I made sure to bring some tea bags filled with Shui Xian along during my travels so that on the early morning flights I could at least have a decent cup, well as decent as you can expect from slightly hot water and a styrofoam cup. I had thought about bringing a green since I knew the water wouldn’t be very hot but I thought that since the taste buds change during flights it might be too subtle to enjoy. So I was totally surprised when even the Shui Xian seemed almost flavorless and very cardboard-like. I then even steeped it to a mid-high strength and it changed virtually nothing. I was completely surprised that flavor would be that heavily affected. I brewed up one of the spares once I got home just to make sure it wasn’t the unbleached teabag I had used or that the tea had gone stale, and with just hot water from a water cooler and a disposable cardboard cup at work it tasted perfectly normal. In the air, my mind knew what I should be tasting but it just was not there to the senses. It was like being taste-blind. A truly strange experience. Now I wonder what that airline food actually tastes like on the ground… I’m still guessing it doesn’t improve as much as the Shui Xian. :)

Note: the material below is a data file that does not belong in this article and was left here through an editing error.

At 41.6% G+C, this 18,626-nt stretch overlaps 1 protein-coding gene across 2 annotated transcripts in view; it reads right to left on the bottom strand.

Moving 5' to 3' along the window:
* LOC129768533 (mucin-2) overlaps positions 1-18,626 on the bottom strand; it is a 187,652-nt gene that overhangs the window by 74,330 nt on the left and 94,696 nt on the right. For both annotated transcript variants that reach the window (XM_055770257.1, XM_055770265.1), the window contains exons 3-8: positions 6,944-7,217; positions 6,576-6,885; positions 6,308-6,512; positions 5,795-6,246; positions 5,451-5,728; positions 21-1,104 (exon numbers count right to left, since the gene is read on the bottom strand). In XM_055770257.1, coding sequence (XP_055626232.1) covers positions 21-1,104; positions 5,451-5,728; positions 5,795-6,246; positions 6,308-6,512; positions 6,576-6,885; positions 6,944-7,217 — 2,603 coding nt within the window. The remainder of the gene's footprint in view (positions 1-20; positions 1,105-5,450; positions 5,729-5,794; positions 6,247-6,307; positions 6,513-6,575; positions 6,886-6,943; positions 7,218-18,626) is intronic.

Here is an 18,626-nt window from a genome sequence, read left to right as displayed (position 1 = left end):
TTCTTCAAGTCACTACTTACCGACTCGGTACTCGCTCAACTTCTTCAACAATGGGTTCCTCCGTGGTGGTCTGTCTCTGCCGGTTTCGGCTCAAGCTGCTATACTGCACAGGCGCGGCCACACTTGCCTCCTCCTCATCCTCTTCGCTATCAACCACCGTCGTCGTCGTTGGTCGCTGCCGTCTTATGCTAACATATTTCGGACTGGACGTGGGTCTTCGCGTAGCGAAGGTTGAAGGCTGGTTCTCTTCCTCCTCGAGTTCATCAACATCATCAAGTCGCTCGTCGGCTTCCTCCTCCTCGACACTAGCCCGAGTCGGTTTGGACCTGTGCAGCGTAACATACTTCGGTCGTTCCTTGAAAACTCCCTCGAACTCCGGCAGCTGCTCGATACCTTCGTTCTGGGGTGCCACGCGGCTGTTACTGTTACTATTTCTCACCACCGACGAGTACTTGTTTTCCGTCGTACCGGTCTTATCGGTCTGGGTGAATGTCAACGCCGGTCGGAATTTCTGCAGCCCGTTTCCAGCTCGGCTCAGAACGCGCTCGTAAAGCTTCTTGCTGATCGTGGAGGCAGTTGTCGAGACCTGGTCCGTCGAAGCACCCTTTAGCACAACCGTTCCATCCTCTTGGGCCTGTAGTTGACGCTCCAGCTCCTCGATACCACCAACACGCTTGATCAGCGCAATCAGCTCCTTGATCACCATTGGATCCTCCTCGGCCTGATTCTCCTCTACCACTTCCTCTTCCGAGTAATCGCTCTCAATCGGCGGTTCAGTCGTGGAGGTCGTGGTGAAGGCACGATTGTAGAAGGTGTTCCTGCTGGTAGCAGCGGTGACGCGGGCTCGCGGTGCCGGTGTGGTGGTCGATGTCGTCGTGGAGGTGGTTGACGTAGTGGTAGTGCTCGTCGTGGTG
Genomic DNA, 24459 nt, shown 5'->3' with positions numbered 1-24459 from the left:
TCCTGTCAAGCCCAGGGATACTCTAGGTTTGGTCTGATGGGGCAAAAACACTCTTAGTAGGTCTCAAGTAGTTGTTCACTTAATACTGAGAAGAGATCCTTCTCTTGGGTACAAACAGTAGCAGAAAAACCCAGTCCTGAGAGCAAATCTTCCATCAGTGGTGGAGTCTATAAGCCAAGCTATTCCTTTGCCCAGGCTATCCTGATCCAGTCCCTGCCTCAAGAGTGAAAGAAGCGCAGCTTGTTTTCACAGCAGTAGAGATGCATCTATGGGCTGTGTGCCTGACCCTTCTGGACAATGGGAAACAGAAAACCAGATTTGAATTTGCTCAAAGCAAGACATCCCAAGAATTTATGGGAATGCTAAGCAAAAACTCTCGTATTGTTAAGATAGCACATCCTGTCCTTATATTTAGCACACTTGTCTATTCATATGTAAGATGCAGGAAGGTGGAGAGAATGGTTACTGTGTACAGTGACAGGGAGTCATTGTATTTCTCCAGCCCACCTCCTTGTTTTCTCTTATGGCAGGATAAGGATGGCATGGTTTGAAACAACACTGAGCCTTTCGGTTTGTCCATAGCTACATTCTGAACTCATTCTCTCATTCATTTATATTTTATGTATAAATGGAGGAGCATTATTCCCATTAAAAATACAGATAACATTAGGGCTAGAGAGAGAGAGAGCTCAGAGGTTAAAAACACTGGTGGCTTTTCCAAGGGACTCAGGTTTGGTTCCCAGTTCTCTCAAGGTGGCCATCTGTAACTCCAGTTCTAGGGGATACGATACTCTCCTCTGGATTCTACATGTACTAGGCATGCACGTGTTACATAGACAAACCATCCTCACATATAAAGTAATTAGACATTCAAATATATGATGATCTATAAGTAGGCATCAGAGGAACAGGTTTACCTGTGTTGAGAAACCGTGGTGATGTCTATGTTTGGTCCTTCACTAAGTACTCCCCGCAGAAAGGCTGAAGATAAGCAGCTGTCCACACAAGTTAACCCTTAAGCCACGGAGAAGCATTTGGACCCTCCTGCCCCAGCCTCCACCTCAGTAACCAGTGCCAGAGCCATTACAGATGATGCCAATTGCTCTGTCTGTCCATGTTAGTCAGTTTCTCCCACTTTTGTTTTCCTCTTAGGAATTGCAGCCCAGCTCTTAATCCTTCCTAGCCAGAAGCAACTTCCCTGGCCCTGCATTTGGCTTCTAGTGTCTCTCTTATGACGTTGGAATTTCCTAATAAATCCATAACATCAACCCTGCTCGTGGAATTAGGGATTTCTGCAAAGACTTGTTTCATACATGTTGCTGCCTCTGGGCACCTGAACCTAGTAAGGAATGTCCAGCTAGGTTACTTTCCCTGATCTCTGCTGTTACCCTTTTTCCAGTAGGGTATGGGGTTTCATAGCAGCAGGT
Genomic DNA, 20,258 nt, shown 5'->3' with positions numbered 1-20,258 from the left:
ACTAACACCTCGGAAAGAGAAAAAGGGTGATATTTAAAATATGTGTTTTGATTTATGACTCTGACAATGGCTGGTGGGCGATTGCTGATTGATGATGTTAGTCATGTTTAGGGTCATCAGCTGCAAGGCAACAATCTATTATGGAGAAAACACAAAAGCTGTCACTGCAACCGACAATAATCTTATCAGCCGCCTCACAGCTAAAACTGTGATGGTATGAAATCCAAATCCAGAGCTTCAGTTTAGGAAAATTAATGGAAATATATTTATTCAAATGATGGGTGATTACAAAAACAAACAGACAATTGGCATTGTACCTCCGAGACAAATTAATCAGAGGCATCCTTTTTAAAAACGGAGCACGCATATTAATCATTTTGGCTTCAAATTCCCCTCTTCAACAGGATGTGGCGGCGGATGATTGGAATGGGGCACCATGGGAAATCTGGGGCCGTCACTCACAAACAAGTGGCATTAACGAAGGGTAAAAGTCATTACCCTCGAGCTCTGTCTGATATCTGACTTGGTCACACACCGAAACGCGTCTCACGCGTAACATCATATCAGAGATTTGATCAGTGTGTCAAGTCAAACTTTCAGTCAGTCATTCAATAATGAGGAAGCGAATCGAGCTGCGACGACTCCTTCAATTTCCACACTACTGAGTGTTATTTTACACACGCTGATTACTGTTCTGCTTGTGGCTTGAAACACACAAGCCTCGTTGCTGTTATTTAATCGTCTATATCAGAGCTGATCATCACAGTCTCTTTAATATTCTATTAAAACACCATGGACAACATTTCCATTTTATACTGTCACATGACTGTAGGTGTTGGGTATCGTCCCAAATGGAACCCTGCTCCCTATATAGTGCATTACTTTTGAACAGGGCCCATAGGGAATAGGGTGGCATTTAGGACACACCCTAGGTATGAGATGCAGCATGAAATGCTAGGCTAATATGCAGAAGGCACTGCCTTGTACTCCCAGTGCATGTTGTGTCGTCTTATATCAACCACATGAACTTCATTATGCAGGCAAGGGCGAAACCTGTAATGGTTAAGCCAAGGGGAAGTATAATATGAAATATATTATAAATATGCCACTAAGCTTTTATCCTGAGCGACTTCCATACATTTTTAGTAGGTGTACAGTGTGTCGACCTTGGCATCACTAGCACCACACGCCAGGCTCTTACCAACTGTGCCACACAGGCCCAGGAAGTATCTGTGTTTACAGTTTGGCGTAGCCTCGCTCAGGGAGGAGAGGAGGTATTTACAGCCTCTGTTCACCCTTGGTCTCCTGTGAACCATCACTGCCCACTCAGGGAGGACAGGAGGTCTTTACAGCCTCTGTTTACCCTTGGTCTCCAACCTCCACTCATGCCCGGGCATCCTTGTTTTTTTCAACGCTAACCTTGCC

Wedding Tea – The big haul

June 9, 2008

My heavily anticipated order from Teaspring came today, and I can honestly say it is one of the largest hauls in quite some time. Weighing in at around 1.3kg in just tea, not including packaging, it is a sight to behold (and lucky for you I took a photo):

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Most of it is going to be used for wedding gifts but there is easily 100g of each and all of the Huo Shan padded in there for us. The breakdown is 600g Shui Xian, 600g Bi Lo Chun, 50g Huo Shan Huang Ya, and a few single-serve packets of Lapsang Sou Chong as well as Dahongpao from Wu Yi Star tea. This bounty came from Teaspring.com which has received high praise here before but yet again came through by even sourcing an out of stock tea specially for me with the Bi Lo Chun. I have no ties or affiliation with Teaspring except for being a very satisfied customer.